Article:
in terms of decision-making and operations, by guaranteeing a balanced and equitable
representation of the interests of developing countries and giving due weight
to the funding efforts of donor countries;
Ensure new and additional financial resources on grant and concessional terms,
in particular to developing countries;
Ensure predictability in the flow of funds by contributions from developed
countries, taking into account the importance of equitable burden-sharing;
Ensure access to and disbursement of the funds under mutually agreed criteria
without introducing new forms of conditionality;
(b) The relevant specialized agencies, other United Nations bodies and other
international organizations, which have designated roles to play in supporting
national Governments in implementing Agenda 21;
(c) Multilateral institutions for capacity-building and technical cooperation.
Necessary financial resources should be provided to UNDP to use its network
of field offices and its broad mandate and experience in the field of technical
cooperation for facilitating capacity-building at the country level, making
full use of the expertise of the specialized agencies and other United Nations
bodies within their respective areas of competence, in particular UNEP and including
the multilateral and regional development banks;
(d) Bilateral assistance programmes. These programmes will need to be strengthened
in order to promote sustainable development;
(e) Debt relief. It is important to achieve durable solutions to the debt
problems of low- and middle-income developing countries in order to provide
them with the needed means for sustainable development. Measures to address
the continuing debt problems of low- and middle-income countries should be kept
under review. All creditors in the Paris Club should promptly implement the
agreement of December 1991 to provide debt relief for the poorest heavily indebted
countries pursuing structural adjustment; debt relief measures should be kept
under review so as to address the continuing difficulties of those countries;
(f) Private funding. Voluntary contributions through non-governmental channels,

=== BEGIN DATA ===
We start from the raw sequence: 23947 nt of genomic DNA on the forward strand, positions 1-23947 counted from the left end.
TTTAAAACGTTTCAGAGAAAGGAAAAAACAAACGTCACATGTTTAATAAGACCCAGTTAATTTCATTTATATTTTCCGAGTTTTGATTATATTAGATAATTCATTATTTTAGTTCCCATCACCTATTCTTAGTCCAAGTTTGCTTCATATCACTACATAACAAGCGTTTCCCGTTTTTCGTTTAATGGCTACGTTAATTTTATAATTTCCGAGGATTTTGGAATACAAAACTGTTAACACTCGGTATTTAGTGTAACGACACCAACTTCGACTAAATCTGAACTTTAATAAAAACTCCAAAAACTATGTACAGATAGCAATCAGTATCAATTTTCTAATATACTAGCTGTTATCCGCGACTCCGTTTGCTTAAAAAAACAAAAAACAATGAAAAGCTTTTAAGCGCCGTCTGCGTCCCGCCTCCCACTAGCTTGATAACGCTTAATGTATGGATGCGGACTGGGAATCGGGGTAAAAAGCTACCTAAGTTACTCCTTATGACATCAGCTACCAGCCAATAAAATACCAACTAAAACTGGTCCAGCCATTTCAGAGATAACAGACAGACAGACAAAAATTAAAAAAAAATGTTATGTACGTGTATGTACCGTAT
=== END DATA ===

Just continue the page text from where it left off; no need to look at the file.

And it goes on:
which have been running at about 10 per cent of ODA, might be increased.
33.15. Investment. Mobilization of higher levels of foreign direct investment
and technology transfers should be encouraged through national policies that
promote investment and through joint ventures and other modalities.
33.16. Innovative financing. New ways of generating new public and private
financial resources should be explored, in particular:
(a) Various forms of debt relief, apart from official or Paris Club debt,
including greater use of debt swaps;
(b) The use of economic and fiscal incentives and mechanisms;
(c) The feasibility of tradeable permits;
(d) New schemes for fund-raising and voluntary contributions through private
channels, including non-governmental organizations;
(e) The reallocation of resources at present committed to military purposes.
33.17. A supportive international and domestic economic climate conducive to
sustained economic growth and development is important, particularly for developing
countries, in order to achieve sustainability.
33.18. The secretariat of the Conference has estimated the average annual costs
(1993-2000) of implementing in developing countries the activities in Agenda
21 to be over $600 billion, including about $125 billion on grant or concessional
terms from the international community. These are indicative and order-of-magnitude
estimates only, and have not been reviewed by Governments. Actual costs will
depend upon, inter alia, the specific strategies and programmes Governments
decide upon for implementation.
33.19. Developed countries and others in a position to do so should make initial
financial commitments to give effect to the decisions of the Conference. They
should report on such plans and commitments to the United Nations General Assembly
at its forty-seventh session, in 1992.
33.20. Developing countries should also begin to draw up national plans for
sustainable development to give effect to the decisions of the Conference.
33.21. Review and monitoring of the financing of Agenda 21 is essential. Questions
related to the effective follow-up of the Conference are discussed in chapter
38 (International institutional arrangements). It will be important to review
on a regular basis the adequacy of funding and mechanisms, including efforts
to reach agreed objectives of the present chapter, including targets where applicable.